Help take care of meals or coffee.

Create a space for the volunteers or staff members to leave their kids during rehearsals so they don’t need to figure out childcare.

Don’t ask if they would like coffee. Ask what their coffee order is.

Don’t simply talk about your team being a family. Help take care of their families in the longer seasons.

Your team is striving for excellence. Take care of them with excellence where you can. This will relieve your team and help them thrive, even in the busy seasons.

4. Create and Share Next Steps for Those Who Attend

One of the best ways to increase your church event’s effectiveness is:

Don’t make the end of the event the end of your plan.

The event should be the peak of the experience for the team and the attendee, but it’s the beginning of the journey.

The event should be the peak of the experience for the team and the attendee, but it’s the beginning of the journey. You’ve spent time and energy to make this event life-giving. Have a plan to invite them to what’s next for your church. For example, if Christmas is the beginning of the attendee’s experience, then spend five minutes of your event making a compelling invitation for the exciting season coming next.

Take it from our video team at ArtSpeak: The promo video for the next big event is more important than the countdown or opening video. People are already bought in and excited about the event they are currently attending. Create a compelling video to get them excited about what comes next, too.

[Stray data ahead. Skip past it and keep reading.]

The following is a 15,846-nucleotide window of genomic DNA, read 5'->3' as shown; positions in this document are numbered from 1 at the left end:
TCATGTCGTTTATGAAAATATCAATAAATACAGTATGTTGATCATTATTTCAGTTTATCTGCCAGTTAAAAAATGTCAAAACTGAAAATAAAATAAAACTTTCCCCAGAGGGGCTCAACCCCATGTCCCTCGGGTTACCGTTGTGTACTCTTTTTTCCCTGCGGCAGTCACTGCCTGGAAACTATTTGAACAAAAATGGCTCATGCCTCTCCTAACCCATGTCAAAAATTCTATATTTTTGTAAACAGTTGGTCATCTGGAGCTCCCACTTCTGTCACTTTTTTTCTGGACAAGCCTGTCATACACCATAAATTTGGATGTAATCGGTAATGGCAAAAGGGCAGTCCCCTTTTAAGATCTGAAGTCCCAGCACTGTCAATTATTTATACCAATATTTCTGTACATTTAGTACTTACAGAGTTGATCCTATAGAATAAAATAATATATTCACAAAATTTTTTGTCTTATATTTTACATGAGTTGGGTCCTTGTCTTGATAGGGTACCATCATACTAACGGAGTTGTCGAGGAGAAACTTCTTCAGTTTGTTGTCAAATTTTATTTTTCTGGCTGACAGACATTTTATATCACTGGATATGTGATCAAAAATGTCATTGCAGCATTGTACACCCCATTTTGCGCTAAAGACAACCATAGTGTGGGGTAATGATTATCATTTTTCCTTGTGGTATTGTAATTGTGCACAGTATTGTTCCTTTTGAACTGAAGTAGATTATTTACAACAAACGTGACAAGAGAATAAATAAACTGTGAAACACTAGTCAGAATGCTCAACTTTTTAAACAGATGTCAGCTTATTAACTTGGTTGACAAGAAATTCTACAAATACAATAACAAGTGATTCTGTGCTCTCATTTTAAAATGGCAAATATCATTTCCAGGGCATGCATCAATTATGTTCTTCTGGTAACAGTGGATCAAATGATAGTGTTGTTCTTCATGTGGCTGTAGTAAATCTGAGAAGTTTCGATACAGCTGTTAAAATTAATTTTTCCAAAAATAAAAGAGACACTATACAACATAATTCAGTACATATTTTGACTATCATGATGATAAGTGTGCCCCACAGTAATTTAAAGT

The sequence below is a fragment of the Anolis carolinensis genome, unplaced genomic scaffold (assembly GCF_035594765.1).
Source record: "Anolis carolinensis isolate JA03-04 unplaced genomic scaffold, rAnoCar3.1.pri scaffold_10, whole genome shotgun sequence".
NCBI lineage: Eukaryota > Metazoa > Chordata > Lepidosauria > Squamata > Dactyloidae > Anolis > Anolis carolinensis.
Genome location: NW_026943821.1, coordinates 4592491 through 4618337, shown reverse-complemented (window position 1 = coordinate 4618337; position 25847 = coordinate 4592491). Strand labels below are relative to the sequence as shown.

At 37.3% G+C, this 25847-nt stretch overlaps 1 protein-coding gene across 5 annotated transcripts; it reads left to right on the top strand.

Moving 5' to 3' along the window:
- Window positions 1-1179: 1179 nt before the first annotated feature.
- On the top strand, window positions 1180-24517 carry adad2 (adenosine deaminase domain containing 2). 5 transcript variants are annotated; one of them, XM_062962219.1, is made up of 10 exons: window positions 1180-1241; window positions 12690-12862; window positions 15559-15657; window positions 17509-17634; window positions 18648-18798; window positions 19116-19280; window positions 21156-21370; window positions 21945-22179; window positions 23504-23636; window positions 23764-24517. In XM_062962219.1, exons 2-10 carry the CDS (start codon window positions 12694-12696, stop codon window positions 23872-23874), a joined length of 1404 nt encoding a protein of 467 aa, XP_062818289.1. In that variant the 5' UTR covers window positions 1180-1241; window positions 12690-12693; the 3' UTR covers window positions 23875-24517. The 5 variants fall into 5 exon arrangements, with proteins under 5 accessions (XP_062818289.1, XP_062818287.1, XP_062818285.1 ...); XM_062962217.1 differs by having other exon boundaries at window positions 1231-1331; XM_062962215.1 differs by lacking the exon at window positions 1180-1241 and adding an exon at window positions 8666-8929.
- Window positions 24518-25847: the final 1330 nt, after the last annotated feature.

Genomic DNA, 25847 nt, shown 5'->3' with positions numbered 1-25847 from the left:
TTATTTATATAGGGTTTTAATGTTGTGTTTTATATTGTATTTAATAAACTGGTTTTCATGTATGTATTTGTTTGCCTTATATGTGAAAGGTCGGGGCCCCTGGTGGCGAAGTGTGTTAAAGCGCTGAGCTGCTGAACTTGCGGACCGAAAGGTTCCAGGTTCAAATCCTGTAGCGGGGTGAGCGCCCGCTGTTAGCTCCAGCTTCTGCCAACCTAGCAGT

>>Related Resource: How to Create a Marketing Campaign for Your Church ›

This helps your team to be partners in the greater vision, as well. The event becomes about the life change after the event and the things ahead.

And, if you help your team finish the event at a sustainable pace, it gives them peace that there will be exciting things to come at a sustainable pace. It alleviates the need to constantly crash and ramp up.

Creating a Community for Creatives

The future belongs to the creative, and if you are reading this and leading or part of the creative team at your church, your work is valuable and vital.

The ArtSpeak Creative Community is an online community of mission-minded creatives helping fellow creatives restore their health and rediscover their creative purpose.

To learn more about the community and sign up for a free month, check out The ArtSpeak Creative Community here ›

If you are a leader and interested in improving or enhancing your big events or your church culture, we’d love to help. Fill out the form below for a free 30-minute consultation, and we’ll discuss your needs.